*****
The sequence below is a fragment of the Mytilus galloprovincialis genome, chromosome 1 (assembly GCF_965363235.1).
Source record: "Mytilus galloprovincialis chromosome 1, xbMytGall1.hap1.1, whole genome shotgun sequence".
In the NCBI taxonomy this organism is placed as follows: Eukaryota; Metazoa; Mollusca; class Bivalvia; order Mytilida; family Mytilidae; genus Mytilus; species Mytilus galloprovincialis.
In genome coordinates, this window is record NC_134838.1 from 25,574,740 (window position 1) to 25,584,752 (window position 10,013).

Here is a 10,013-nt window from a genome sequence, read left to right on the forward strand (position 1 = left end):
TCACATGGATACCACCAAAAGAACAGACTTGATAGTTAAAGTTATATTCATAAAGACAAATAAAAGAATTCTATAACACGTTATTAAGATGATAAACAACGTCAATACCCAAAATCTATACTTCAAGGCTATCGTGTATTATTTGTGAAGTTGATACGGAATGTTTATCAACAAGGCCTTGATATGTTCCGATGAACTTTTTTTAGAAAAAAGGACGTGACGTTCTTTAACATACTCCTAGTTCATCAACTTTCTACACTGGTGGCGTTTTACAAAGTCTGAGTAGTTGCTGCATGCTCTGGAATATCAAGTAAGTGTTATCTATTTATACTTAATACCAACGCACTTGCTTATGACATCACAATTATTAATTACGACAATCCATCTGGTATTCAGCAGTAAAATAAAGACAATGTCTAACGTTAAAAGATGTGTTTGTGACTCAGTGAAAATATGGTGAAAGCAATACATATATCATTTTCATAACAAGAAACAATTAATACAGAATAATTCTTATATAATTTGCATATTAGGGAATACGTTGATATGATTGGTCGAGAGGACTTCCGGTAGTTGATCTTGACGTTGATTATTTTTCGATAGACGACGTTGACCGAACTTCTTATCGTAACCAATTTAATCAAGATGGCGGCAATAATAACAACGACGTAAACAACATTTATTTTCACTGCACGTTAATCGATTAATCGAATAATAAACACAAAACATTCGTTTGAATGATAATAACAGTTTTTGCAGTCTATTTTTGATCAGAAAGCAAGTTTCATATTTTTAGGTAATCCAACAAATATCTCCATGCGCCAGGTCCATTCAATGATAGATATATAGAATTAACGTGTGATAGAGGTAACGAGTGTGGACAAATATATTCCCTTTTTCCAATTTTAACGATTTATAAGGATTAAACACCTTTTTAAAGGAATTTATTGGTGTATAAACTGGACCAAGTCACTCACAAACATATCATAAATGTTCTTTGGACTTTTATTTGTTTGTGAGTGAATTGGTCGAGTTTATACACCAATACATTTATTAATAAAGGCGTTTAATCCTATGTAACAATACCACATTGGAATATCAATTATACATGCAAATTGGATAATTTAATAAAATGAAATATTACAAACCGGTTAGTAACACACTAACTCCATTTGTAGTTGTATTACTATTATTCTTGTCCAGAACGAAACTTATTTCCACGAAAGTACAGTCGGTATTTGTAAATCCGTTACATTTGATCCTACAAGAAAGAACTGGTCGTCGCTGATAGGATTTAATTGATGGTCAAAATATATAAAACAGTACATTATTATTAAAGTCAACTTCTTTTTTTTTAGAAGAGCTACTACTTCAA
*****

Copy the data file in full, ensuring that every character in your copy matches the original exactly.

The sequence below is a fragment of the Mytilus galloprovincialis genome, chromosome 1 (assembly GCF_965363235.1).
Source record: "Mytilus galloprovincialis chromosome 1, xbMytGall1.hap1.1, whole genome shotgun sequence".
In the NCBI taxonomy this organism is placed as follows: Eukaryota; Metazoa; Mollusca; class Bivalvia; order Mytilida; family Mytilidae; genus Mytilus; species Mytilus galloprovincialis.
In genome coordinates, this window is record NC_134838.1 from 25,574,740 (window position 1) to 25,584,752 (window position 10,013).

Here is a 10,013-nt window from a genome sequence, read left to right on the forward strand (position 1 = left end):
TCACATGGATACCACCAAAAGAACAGACTTGATAGTTAAAGTTATATTCATAAAGACAAATAAAAGAATTCTATAACACGTTATTAAGATGATAAACAACGTCAATACCCAAAATCTATACTTCAAGGCTATCGTGTATTATTTGTGAAGTTGATACGGAATGTTTATCAACAAGGCCTTGATATGTTCCGATGAACTTTTTTTAGAAAAAAGGACGTGACGTTCTTTAACATACTCCTAGTTCATCAACTTTCTACACTGGTGGCGTTTTACAAAGTCTGAGTAGTTGCTGCATGCTCTGGAATATCAAGTAAGTGTTATCTATTTATACTTAATACCAACGCACTTGCTTATGACATCACAATTATTAATTACGACAATCCATCTGGTATTCAGCAGTAAAATAAAGACAATGTCTAACGTTAAAAGATGTGTTTGTGACTCAGTGAAAATATGGTGAAAGCAATACATATATCATTTTCATAACAAGAAACAATTAATACAGAATAATTCTTATATAATTTGCATATTAGGGAATACGTTGATATGATTGGTCGAGAGGACTTCCGGTAGTTGATCTTGACGTTGATTATTTTTCGATAGACGACGTTGACCGAACTTCTTATCGTAACCAATTTAATCAAGATGGCGGCAATAATAACAACGACGTAAACAACATTTATTTTCACTGCACGTTAATCGATTAATCGAATAATAAACACAAAACATTCGTTTGAATGATAATAACAGTTTTTGCAGTCTATTTTTGATCAGAAAGCAAGTTTCATATTTTTAGGTAATCCAACAAATATCTCCATGCGCCAGGTCCATTCAATGATAGATATATAGAATTAACGTGTGATAGAGGTAACGAGTGTGGACAAATATATTCCCTTTTTCCAATTTTAACGATTTATAAGGATTAAACACCTTTTTAAAGGAATTTATTGGTGTATAAACTGGACCAAGTCACTCACAAACATATCATAAATGTTCTTTGGACTTTTATTTGTTTGTGAGTGAATTGGTCGAGTTTATACACCAATACATTTATTAATAAAGGCGTTTAATCCTATGTAACAATACCACATTGGAATATCAATTATACATGCAAATTGGATAATTTAATAAAATGAAATATTACAAACCGGTTAGTAACACACTAACTCCATTTGTAGTTGTATTACTATTATTCTTGTCCAGAACGAAACTTATTTCCACGAAAGTACAGTCGGTATTTGTAAATCCGTTACATTTGATCCTACAAGAAAGAACTGGTCGTCGCTGATAGGATTTAATTGATGGTCAAAATATATAAAACAGTACATTATTATTAAAGTCAACTTCTTTTTTTTTAGAAGAGCTACTACTTCAA